Arthur Sinodinos, former minister and Australia’s ambassador-designate to Washington, has warned that the media is becoming a polarised “battleground”, which is dangerous for democracy and science.
As a parliament that will be unmourned winds down to the election, this fortnight has been the season for goodbyes from those departing (voluntarily).
As both sides played the tactics, a remarkable thing happened in the House of Representatives: behaviour improved 100 per cent, with none of the usual screaming and exchanges of insults.
Ministers scrapping publicly over whether our embassy should be relocated is adding to the perception of government disunity and fanning the friction the issue has already caused with our neighbours, writes Michelle Grattan.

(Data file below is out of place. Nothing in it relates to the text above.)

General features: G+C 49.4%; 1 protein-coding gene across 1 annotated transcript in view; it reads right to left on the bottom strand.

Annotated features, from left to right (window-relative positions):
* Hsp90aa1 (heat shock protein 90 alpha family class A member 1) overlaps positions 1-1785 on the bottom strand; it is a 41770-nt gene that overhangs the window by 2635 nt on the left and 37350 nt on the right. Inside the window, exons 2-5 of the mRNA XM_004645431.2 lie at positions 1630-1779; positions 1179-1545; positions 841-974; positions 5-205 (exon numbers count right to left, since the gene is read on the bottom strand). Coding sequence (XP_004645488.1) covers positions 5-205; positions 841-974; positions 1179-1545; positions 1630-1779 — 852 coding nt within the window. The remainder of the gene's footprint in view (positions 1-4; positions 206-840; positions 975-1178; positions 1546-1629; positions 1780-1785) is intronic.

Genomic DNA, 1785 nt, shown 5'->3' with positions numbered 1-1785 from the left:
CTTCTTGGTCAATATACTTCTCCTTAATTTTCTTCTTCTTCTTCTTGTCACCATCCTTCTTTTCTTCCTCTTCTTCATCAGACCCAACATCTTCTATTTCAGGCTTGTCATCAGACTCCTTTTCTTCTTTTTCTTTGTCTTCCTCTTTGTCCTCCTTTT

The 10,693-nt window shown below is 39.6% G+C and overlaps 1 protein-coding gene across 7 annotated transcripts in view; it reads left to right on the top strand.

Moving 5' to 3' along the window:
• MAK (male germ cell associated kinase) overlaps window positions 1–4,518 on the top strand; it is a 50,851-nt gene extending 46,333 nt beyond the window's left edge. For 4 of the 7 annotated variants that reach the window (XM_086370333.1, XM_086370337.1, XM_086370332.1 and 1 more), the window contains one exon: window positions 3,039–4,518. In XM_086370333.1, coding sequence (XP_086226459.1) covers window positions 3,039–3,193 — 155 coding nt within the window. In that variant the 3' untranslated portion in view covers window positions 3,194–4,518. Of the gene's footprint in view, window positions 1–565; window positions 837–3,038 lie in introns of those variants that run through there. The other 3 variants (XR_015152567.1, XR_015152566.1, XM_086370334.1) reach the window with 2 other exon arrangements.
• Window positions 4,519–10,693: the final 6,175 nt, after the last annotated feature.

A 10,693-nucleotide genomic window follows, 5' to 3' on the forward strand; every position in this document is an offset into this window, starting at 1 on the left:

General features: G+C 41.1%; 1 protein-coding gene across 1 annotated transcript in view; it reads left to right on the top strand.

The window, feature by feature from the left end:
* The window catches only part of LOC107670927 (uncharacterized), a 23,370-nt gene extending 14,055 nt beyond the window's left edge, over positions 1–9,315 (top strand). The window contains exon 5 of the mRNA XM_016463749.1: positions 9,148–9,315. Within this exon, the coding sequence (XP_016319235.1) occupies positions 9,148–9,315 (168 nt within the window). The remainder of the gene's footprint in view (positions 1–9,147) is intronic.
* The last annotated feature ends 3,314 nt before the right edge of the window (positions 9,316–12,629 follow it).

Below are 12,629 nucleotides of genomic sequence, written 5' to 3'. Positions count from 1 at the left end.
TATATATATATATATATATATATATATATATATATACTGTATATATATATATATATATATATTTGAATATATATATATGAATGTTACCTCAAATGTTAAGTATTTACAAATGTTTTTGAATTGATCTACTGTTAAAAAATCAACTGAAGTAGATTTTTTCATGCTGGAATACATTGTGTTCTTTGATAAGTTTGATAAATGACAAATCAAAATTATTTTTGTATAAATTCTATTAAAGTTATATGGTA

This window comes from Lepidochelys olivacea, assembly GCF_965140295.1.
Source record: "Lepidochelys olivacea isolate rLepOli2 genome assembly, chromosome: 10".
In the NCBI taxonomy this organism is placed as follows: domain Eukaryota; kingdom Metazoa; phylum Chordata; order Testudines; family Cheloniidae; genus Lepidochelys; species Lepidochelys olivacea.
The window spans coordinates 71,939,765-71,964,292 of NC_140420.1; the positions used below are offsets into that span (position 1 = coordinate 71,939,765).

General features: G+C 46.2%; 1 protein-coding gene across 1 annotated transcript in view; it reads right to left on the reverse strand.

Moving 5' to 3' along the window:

Scott Morrison, unless his prayers for a political miracle are answered, will go down as the fireman who arrived late armed only with leaky buckets to confront a building ablaze and collapsing.
It’s very hard for a crossbencher to get into the House of Representatives. But when they do, these small players can be difficult to blast out, for reasons revealed again in research carried out in the South Australian seat of Mayo this week.